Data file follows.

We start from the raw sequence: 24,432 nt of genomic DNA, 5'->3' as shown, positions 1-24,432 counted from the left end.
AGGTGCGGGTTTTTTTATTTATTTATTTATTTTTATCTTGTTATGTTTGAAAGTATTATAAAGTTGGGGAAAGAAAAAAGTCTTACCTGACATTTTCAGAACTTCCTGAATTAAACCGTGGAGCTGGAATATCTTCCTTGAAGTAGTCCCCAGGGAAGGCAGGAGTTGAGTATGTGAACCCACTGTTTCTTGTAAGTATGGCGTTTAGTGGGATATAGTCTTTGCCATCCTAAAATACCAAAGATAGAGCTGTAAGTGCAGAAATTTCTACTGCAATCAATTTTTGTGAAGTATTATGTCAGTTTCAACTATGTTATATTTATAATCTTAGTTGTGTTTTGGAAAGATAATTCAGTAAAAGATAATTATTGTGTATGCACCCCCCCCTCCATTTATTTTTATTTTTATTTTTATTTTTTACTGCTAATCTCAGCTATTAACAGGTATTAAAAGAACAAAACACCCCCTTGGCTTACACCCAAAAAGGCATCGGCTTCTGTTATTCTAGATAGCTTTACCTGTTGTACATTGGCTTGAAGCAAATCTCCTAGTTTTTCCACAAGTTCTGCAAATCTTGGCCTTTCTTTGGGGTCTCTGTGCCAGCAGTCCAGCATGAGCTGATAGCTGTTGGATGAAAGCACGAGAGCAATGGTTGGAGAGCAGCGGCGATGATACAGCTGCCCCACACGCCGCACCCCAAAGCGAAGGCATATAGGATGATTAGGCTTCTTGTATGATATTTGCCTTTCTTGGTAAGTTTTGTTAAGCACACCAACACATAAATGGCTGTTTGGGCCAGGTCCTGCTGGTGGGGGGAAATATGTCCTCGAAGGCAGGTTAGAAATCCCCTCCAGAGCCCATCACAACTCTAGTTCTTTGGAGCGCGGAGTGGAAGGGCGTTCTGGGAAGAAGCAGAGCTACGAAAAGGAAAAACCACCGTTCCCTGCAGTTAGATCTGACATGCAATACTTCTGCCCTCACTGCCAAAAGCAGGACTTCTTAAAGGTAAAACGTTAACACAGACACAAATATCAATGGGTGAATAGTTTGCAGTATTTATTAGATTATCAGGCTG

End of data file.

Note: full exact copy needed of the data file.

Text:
We start from the raw sequence: 24,432 nt of genomic DNA, 5'->3' as shown, positions 1-24,432 counted from the left end.
AGGTGCGGGTTTTTTTATTTATTTATTTATTTTTATCTTGTTATGTTTGAAAGTATTATAAAGTTGGGGAAAGAAAAAAGTCTTACCTGACATTTTCAGAACTTCCTGAATTAAACCGTGGAGCTGGAATATCTTCCTTGAAGTAGTCCCCAGGGAAGGCAGGAGTTGAGTATGTGAACCCACTGTTTCTTGTAAGTATGGCGTTTAGTGGGATATAGTCTTTGCCATCCTAAAATACCAAAGATAGAGCTGTAAGTGCAGAAATTTCTACTGCAATCAATTTTTGTGAAGTATTATGTCAGTTTCAACTATGTTATATTTATAATCTTAGTTGTGTTTTGGAAAGATAATTCAGTAAAAGATAATTATTGTGTATGCACCCCCCCCTCCATTTATTTTTATTTTTATTTTTATTTTTTACTGCTAATCTCAGCTATTAACAGGTATTAAAAGAACAAAACACCCCCTTGGCTTACACCCAAAAAGGCATCGGCTTCTGTTATTCTAGATAGCTTTACCTGTTGTACATTGGCTTGAAGCAAATCTCCTAGTTTTTCCACAAGTTCTGCAAATCTTGGCCTTTCTTTGGGGTCTCTGTGCCAGCAGTCCAGCATGAGCTGATAGCTGTTGGATGAAAGCACGAGAGCAATGGTTGGAGAGCAGCGGCGATGATACAGCTGCCCCACACGCCGCACCCCAAAGCGAAGGCATATAGGATGATTAGGCTTCTTGTATGATATTTGCCTTTCTTGGTAAGTTTTGTTAAGCACACCAACACATAAATGGCTGTTTGGGCCAGGTCCTGCTGGTGGGGGGAAATATGTCCTCGAAGGCAGGTTAGAAATCCCCTCCAGAGCCCATCACAACTCTAGTTCTTTGGAGCGCGGAGTGGAAGGGCGTTCTGGGAAGAAGCAGAGCTACGAAAAGGAAAAACCACCGTTCCCTGCAGTTAGATCTGACATGCAATACTTCTGCCCTCACTGCCAAAAGCAGGACTTCTTAAAGGTAAAACGTTAACACAGACACAAATATCAATGGGTGAATAGTTTGCAGTATTTATTAGATTATCAGGCTG